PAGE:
Some prior art construction devices utilizing a laser or laser beam, have been developed to assist in some aspects of this problem. A laser device provides help in measuring major angle measurements, such as those needed for angle applications in the construction world, i.e. slopes and tilting structures (such as stairs), as well as straight measurements, such as those in a horizontal or vertical plane. A device such as this may save time and money, and provide more accurate measurements. Whatever the precise merits, features and advantages of the above cited references, none of them achieve or fulfills the purposes of the present invention.
The present laser tool is designed to indicate and align measurements, preferably holes to be drilled for hangers that support plumbing and electrical piping, without the need for the use of a tape measure. The laser tool contains an angled base with magnets that allow the tool to remain steady on any size pipe or attach to a planar metal surface. Also included in the base is a bubble level, indicating and allowing the user to balance the tool in relation to the pipe. The laser of the tool is connected to the base by means of a swivel device, so that the user is capable of moving the laser at numerous angles to obtain additional measurements that are level and aligned with the original measurement for a hole. The tool is also small enough for a person to carry in a pocket, and therefore provides more convenience than larger tools.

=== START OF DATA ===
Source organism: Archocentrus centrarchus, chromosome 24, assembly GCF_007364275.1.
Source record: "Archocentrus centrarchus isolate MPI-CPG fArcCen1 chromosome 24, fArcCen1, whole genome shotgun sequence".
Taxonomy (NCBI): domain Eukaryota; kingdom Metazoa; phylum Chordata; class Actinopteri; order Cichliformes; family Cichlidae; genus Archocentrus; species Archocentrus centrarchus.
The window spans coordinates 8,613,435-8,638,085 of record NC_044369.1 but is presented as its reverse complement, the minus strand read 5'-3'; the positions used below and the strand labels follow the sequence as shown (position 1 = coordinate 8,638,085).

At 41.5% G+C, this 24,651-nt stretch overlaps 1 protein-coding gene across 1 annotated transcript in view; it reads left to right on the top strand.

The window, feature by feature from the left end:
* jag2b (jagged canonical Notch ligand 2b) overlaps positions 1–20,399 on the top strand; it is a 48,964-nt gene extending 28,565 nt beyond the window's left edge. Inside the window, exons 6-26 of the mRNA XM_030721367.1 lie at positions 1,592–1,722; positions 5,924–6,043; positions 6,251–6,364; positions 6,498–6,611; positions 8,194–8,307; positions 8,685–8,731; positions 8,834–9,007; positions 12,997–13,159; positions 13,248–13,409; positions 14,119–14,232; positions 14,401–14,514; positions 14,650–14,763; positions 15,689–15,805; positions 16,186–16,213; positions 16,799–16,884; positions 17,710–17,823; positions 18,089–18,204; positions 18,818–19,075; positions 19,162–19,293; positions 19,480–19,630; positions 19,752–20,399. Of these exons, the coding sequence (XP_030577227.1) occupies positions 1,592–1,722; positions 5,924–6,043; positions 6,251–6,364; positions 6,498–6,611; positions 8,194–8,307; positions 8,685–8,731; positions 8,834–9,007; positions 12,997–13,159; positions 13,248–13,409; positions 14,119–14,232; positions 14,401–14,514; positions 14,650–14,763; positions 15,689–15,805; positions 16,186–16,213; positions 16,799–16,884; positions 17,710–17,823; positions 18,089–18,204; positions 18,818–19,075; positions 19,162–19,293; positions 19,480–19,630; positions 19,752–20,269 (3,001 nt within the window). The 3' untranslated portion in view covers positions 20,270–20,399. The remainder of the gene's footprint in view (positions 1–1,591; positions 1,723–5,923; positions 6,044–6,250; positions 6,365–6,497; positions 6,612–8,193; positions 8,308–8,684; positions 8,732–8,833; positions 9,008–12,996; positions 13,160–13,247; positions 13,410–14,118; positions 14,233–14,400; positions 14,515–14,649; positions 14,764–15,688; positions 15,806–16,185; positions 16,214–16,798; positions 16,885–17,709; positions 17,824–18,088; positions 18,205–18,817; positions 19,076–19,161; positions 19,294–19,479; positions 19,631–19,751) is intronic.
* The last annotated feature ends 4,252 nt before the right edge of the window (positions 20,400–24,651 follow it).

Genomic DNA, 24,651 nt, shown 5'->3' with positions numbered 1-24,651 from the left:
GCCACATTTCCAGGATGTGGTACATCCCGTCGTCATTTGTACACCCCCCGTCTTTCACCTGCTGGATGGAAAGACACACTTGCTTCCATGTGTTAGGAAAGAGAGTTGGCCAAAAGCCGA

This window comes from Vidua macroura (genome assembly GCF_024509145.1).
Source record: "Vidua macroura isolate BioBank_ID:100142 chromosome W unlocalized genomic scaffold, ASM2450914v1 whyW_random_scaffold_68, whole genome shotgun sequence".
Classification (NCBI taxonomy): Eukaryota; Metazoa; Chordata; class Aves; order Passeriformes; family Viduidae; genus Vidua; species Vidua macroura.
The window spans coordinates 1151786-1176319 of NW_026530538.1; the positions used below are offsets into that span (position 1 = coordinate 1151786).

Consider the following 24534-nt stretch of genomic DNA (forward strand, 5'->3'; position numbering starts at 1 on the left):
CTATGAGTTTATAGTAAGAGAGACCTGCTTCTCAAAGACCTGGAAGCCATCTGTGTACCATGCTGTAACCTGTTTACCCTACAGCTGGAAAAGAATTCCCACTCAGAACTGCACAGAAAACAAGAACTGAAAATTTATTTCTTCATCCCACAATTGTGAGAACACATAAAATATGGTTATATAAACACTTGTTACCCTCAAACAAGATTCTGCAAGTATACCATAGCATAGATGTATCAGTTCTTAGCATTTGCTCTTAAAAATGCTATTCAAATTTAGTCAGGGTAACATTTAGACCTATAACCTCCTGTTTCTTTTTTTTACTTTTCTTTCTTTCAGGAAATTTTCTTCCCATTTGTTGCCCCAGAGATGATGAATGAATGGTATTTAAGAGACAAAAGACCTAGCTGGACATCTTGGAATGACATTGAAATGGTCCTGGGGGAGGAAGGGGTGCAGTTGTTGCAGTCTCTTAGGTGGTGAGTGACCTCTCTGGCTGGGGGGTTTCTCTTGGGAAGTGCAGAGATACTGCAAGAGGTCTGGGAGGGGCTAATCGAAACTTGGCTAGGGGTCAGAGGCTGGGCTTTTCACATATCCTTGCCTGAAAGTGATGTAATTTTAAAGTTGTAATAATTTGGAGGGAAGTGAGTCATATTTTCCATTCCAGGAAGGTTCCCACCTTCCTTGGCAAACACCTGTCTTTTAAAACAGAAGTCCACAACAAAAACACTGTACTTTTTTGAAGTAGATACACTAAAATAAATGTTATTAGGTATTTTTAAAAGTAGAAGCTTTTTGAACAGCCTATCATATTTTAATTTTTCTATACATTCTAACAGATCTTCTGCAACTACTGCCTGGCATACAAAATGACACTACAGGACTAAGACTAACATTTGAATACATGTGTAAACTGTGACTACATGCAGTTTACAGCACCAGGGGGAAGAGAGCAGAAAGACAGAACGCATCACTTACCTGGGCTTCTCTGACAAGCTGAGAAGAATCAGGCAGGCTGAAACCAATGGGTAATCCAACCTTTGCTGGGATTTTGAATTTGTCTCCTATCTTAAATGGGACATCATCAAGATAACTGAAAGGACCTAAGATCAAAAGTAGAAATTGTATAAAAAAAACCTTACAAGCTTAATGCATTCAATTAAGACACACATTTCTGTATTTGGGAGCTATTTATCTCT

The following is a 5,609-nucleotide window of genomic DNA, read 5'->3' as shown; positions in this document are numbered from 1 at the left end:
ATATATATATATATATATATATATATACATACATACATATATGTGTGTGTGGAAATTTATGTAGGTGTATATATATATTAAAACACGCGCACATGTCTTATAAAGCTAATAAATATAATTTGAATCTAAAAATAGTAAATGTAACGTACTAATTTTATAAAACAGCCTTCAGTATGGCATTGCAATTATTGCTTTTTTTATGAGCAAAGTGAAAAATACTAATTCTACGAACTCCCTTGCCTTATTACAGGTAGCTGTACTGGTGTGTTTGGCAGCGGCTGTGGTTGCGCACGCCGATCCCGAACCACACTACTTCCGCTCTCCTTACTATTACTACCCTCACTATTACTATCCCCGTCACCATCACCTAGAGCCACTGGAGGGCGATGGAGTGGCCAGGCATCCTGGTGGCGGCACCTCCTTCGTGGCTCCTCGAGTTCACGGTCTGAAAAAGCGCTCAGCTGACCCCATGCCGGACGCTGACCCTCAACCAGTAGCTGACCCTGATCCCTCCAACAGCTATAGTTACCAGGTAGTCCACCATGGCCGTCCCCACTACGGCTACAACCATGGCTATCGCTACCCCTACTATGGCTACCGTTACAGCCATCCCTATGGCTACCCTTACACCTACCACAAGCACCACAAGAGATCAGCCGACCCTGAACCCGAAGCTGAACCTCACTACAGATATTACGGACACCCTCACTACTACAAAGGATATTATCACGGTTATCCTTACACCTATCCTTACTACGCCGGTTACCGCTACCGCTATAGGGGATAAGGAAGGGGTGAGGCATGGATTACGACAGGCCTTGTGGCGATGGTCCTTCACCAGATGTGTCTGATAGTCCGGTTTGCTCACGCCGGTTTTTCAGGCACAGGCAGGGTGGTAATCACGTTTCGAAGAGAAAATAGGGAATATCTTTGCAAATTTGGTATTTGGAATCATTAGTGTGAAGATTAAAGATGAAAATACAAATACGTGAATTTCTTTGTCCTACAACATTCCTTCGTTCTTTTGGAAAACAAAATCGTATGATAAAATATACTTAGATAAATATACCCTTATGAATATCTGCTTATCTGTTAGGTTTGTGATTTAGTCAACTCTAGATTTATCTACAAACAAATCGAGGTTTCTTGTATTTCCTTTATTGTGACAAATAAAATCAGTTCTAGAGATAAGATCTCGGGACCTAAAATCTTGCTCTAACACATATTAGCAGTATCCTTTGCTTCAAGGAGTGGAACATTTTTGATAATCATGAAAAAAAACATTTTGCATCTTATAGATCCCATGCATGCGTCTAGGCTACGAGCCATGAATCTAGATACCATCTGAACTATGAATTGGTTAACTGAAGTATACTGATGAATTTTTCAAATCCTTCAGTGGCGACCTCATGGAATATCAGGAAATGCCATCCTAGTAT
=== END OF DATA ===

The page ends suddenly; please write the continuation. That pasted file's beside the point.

FIG. 1 illustrates a front view of the preferred embodiment of the laser tool.
FIG. 2 illustrates a back view of the preferred embodiment of the laser tool.
FIG. 3 illustrates a right side view of the preferred embodiment of the laser tool.
FIG. 4 illustrates a left side view of the preferred embodiment of the laser tool.
FIG. 5 illustrates a three-dimensional view of the preferred embodiment of the laser tool.
FIG. 6 illustrates a bubble level to be used for the preferred embodiment of the laser tool.
FIG. 7 illustrates a bottom view of preferred embodiment of the base of the laser tool.
FIG. 8 illustrates a back view of an alternative embodiment of the laser tool.
While this invention is illustrated and described in a preferred embodiment, the device may be produced in many different configurations, forms and materials. There is depicted in the drawings, and will herein be described in detail, a preferred embodiment of the invention, with the understanding that the present disclosure is to be considered as an exemplification of the principles of the invention and the associated functional specifications for its construction and is not intended to limit the invention to the embodiment illustrated. Those skilled in the art will envision many other possible variations within the scope of the present invention.